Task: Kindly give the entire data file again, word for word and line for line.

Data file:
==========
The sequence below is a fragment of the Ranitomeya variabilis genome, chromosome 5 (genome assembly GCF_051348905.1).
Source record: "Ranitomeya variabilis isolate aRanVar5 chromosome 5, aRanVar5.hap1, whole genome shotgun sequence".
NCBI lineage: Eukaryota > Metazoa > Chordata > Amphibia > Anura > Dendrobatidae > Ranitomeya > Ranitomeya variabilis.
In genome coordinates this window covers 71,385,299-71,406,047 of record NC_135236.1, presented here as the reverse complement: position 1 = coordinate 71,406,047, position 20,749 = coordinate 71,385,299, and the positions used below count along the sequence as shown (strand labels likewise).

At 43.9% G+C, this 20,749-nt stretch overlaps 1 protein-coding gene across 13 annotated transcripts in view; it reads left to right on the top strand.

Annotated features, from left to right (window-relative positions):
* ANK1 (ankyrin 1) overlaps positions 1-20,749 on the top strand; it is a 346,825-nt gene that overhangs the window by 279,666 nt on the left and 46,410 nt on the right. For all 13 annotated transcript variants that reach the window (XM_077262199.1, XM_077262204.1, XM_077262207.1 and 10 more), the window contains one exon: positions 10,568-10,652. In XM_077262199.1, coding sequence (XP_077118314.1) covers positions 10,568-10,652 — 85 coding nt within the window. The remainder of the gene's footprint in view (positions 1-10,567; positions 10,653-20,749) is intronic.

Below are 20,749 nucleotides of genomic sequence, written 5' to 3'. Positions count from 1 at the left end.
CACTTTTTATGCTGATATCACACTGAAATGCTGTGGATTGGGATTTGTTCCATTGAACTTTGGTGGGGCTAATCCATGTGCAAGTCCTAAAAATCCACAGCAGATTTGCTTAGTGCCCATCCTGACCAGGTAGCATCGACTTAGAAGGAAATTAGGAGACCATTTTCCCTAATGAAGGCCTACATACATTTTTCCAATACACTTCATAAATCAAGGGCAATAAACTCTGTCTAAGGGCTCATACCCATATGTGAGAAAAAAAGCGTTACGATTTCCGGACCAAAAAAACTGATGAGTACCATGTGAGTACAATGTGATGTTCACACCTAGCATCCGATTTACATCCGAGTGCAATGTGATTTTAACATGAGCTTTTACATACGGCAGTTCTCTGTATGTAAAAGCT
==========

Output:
The sequence below is a fragment of the Ranitomeya variabilis genome, chromosome 5 (genome assembly GCF_051348905.1).
Source record: "Ranitomeya variabilis isolate aRanVar5 chromosome 5, aRanVar5.hap1, whole genome shotgun sequence".
NCBI lineage: Eukaryota > Metazoa > Chordata > Amphibia > Anura > Dendrobatidae > Ranitomeya > Ranitomeya variabilis.
In genome coordinates this window covers 71,385,299-71,406,047 of record NC_135236.1, presented here as the reverse complement: position 1 = coordinate 71,406,047, position 20,749 = coordinate 71,385,299, and the positions used below count along the sequence as shown (strand labels likewise).

At 43.9% G+C, this 20,749-nt stretch overlaps 1 protein-coding gene across 13 annotated transcripts in view; it reads left to right on the top strand.

Annotated features, from left to right (window-relative positions):
* ANK1 (ankyrin 1) overlaps positions 1-20,749 on the top strand; it is a 346,825-nt gene that overhangs the window by 279,666 nt on the left and 46,410 nt on the right. For all 13 annotated transcript variants that reach the window (XM_077262199.1, XM_077262204.1, XM_077262207.1 and 10 more), the window contains one exon: positions 10,568-10,652. In XM_077262199.1, coding sequence (XP_077118314.1) covers positions 10,568-10,652 — 85 coding nt within the window. The remainder of the gene's footprint in view (positions 1-10,567; positions 10,653-20,749) is intronic.

Below are 20,749 nucleotides of genomic sequence, written 5' to 3'. Positions count from 1 at the left end.
CACTTTTTATGCTGATATCACACTGAAATGCTGTGGATTGGGATTTGTTCCATTGAACTTTGGTGGGGCTAATCCATGTGCAAGTCCTAAAAATCCACAGCAGATTTGCTTAGTGCCCATCCTGACCAGGTAGCATCGACTTAGAAGGAAATTAGGAGACCATTTTCCCTAATGAAGGCCTACATACATTTTTCCAATACACTTCATAAATCAAGGGCAATAAACTCTGTCTAAGGGCTCATACCCATATGTGAGAAAAAAAGCGTTACGATTTCCGGACCAAAAAAACTGATGAGTACCATGTGAGTACAATGTGATGTTCACACCTAGCATCCGATTTACATCCGAGTGCAATGTGATTTTAACATGAGCTTTTACATACGGCAGTTCTCTGTATGTAAAAGCT